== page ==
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Published October 2006 | public
Journal Article

Prediction of activity coefficients in liquid aerosol particles containing organic compounds, dissolved inorganic salts, and water—Part 1: Organic compounds and water by consideration of short- and long-range effects using X-UNIFAC.1


The semi-empirical group contribution method (GCM) of Kikic et al. [Chem. Eng. Sci. 46 (1991) 2775–2780] for estimating activity coefficient (ζ) values of neutral organic compounds and water in solutions composed of organic compounds, dissolved inorganic salts, and water is adapted for application to atmospheric particulate matter (PM). It is assumed that ζ values are determined by a combination of short- and long-range interactions. The ζ expression involves conventional UNIFAC terms and a Debye–Hückel term, with the former computed using group–group interaction parameters. Organic–organic interaction parameters are assigned the values from the UNIFAC-LLE model of Magnussen et al. [Ind. Eng. Chem. Process Design Develop. 20 (1981) 331–339]. Forty interaction parameters (ion–solvent group and anion–cation) were obtained from Kikic et al. [Chem. Eng. Sci. 46 (1991) 2775–2780], Achard et al. [Fluid Phase Equilibria 98 (1994) 71–89], and Ming and Russell [Am. Inst. Chem. Eng. J. 48 (2002) 1331–1348]. Twenty additional interaction parameters (ion–solvent group) are estimated based on 879 UNIQUAC-fitted ζ values for organic compounds and water. The fitted ζ values are based on liquid–liquid equilibrium (LLE) data for a range of ternary and quaternary organic/inorganic salt/water mixtures at 293–308 K. The UNIQUAC fits are analogous to those described by Fredenslund et al. [Vapor–Liquid Equilibria Using UNIFAC: A Group-Contribution Method, Elsevier Scientific Publishing, New York, 1977]. The LLE mixture compositions range from primarily organic solutions to primarily aqueous solutions with maximum ionic strengths of ∼5 mol kg⁻¹. The groups characteristic of organic compounds found in atmospheric PM considered here include: CH₃–, –CH₂–, –OH, –CH₂CO–, and –COOH. These are: single bonded carbon with three, two, one, and zero hydrogens, respectively, hydroxyl, –CH₂-carbonyl, and carboxyl, respectively. The inorganic salts represented in the mixture data include NaCl, NaNO₃, Na₂SO₄, (NH₄)₂SO₄, and CaCl₂ so that the cations and anions considered include Na⁺, NH₄⁺, and Ca²⁺, and Cl⁻, and, respectively. The method predicts the UNIQUAC-fitted ζ values for all datasets with an average error of ∼20%. In an application of the method, ζ values are predicted in an aerosol PM phase containing four oxidation products (from α-pinene/O₃) and water, without and with 1 and 2 mol kg⁻¹ dissolved (NH₄)₂SO₄. The presence of the dissolved salt can cause significant increases in the ζ values of the oxidation products considered, reflecting a potential "salting-out" effect for (NH₄)₂SO₄ on the oxidation products considered. Results indicate an important role played by dissolved salts in affecting the thermodynamic properties of atmospheric organic PM and the utility of X-UNIFAC.1 as a tool for evaluating those effects.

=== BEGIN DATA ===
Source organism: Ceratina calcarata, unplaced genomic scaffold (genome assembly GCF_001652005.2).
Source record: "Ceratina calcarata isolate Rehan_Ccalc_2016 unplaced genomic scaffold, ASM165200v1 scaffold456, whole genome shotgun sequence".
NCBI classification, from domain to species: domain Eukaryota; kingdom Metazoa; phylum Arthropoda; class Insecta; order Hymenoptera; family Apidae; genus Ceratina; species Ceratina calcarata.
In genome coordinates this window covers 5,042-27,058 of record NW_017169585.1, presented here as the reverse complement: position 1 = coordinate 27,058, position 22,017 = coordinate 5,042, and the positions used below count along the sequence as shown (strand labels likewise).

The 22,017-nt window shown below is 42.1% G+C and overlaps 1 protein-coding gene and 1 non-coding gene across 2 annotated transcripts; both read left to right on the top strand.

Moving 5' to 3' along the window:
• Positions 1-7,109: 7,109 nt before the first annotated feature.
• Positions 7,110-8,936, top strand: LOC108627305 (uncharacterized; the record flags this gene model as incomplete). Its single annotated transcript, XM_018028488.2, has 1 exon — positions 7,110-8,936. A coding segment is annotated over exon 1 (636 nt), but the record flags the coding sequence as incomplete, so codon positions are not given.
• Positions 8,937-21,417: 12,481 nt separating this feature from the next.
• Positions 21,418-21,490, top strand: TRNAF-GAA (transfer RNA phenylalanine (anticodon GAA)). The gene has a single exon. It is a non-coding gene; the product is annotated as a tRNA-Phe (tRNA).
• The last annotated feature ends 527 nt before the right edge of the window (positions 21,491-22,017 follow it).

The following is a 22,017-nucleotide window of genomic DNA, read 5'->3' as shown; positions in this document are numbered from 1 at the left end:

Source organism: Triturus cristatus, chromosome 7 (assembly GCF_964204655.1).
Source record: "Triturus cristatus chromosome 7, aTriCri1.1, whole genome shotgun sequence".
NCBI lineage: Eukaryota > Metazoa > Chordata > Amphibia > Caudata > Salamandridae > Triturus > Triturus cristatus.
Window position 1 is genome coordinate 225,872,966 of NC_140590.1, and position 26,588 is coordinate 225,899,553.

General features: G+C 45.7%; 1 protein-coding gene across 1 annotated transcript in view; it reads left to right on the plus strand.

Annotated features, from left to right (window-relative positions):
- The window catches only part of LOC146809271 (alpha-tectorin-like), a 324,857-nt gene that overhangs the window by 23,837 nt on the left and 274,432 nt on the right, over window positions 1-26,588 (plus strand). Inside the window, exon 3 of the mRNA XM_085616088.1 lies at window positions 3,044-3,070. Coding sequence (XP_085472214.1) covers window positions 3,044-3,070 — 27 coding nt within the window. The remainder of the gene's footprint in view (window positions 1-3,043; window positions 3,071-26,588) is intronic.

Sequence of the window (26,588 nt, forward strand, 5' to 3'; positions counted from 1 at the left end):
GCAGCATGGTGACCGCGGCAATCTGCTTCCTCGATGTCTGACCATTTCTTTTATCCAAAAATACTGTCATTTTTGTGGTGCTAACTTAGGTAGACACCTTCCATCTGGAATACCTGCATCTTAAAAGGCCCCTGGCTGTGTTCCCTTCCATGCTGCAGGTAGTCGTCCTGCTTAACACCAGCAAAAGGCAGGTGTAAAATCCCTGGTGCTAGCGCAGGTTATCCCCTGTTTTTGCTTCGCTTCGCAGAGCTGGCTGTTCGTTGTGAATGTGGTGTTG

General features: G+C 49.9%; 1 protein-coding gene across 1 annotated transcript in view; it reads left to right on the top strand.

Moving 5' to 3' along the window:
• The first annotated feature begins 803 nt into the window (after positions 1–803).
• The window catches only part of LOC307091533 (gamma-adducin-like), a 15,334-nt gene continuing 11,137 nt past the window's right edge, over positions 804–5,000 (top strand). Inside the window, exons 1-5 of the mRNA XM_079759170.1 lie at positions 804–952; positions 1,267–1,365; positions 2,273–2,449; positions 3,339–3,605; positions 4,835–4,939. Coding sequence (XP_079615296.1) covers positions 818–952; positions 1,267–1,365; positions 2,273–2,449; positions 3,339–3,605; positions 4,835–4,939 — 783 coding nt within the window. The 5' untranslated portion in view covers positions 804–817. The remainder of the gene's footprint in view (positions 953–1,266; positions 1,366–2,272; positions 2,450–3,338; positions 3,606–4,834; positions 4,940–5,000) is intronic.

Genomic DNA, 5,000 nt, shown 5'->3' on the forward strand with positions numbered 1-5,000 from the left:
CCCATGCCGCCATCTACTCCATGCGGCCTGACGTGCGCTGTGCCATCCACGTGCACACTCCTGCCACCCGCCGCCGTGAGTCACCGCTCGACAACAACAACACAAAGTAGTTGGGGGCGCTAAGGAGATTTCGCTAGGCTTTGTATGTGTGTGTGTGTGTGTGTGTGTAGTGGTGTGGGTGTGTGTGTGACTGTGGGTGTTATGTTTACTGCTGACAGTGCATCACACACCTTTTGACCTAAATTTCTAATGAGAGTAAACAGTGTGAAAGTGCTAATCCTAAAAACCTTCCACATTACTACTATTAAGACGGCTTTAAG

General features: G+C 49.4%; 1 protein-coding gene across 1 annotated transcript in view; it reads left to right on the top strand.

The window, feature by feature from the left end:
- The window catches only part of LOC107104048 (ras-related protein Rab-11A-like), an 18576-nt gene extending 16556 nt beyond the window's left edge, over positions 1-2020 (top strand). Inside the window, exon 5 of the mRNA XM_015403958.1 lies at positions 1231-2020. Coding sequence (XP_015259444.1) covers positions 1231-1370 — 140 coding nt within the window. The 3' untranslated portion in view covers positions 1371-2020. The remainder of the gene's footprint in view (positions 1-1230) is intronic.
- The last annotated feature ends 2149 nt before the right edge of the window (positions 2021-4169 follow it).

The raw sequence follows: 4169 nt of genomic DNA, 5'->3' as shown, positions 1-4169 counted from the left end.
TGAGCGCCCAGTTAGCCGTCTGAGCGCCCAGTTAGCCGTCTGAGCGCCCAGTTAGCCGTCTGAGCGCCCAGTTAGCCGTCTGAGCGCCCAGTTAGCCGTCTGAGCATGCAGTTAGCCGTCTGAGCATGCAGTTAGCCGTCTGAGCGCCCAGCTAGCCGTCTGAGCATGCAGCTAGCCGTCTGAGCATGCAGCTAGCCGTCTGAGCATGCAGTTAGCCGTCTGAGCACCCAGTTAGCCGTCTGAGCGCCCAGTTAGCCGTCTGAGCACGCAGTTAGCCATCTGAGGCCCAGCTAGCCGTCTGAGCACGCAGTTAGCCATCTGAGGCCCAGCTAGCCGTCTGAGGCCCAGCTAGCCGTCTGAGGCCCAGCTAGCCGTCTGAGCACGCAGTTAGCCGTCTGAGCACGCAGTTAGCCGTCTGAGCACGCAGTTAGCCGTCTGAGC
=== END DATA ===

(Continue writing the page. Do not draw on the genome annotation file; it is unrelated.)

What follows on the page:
Additional Information

This work was supported by the Electric Power Research Institute (EPRI) and by National Science Foundation Grant ATM-0513492.

Additional details

August 22, 2023
October 16, 2023